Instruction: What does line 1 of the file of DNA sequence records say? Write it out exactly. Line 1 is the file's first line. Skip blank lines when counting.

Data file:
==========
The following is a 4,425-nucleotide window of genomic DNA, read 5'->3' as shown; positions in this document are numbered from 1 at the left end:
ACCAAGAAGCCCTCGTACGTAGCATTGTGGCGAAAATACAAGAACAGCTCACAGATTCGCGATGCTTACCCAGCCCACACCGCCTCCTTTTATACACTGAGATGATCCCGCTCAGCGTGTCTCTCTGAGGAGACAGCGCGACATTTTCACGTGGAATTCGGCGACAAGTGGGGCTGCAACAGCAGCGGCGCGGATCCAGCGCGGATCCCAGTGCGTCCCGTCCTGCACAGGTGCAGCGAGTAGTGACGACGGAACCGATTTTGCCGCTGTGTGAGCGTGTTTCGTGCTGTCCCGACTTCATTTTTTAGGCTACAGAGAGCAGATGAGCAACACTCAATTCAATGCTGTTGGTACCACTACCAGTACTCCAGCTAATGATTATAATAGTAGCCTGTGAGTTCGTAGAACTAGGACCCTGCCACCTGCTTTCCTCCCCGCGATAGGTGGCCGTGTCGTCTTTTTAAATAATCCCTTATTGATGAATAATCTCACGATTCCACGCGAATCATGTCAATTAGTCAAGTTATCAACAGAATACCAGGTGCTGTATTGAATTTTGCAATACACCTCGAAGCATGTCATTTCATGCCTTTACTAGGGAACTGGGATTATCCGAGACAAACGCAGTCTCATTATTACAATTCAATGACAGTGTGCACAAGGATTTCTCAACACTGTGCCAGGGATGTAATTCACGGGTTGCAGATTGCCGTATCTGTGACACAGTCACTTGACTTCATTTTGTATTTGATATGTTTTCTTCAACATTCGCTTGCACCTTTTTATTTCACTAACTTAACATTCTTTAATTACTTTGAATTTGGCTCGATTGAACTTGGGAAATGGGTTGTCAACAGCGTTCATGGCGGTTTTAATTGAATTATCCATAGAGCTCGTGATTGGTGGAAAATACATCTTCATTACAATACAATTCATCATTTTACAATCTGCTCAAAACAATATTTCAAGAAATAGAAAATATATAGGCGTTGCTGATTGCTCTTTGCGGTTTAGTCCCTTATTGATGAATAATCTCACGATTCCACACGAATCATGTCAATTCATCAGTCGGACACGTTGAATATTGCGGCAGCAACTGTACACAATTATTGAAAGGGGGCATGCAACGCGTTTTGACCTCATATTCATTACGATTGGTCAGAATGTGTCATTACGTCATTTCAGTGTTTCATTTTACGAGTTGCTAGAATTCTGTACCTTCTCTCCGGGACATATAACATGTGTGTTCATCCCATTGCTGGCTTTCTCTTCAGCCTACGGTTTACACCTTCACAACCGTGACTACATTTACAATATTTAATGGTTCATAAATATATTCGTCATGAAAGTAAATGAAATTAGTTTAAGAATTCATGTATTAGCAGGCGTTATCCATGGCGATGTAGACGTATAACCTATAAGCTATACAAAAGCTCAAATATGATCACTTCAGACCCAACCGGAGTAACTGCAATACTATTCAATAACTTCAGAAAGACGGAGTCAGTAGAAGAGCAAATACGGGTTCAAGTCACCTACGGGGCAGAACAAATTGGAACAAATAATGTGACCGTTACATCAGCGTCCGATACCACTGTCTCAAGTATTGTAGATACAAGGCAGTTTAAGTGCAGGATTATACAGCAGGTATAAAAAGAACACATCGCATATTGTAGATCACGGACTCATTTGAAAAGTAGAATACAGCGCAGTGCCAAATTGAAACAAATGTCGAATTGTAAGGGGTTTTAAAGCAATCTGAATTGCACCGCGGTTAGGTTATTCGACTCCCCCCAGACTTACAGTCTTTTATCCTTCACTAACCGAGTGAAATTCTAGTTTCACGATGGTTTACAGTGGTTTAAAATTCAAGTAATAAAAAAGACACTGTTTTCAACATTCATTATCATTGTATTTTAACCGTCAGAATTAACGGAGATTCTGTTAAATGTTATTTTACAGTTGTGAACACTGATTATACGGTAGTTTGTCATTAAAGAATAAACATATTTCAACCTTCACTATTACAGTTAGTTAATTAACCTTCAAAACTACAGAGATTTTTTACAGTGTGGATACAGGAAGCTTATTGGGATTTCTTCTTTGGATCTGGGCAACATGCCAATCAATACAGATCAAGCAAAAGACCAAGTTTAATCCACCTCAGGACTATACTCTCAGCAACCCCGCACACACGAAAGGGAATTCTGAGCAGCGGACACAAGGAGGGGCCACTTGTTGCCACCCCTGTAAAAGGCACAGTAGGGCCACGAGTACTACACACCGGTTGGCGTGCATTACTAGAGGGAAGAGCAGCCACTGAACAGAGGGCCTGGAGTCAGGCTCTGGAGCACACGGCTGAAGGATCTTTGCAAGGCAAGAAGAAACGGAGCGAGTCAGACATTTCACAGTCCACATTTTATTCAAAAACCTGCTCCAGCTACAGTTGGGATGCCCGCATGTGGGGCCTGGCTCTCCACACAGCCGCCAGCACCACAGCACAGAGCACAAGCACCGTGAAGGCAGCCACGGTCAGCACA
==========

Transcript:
The following is a 4,425-nucleotide window of genomic DNA, read 5'->3' as shown; positions in this document are numbered from 1 at the left end: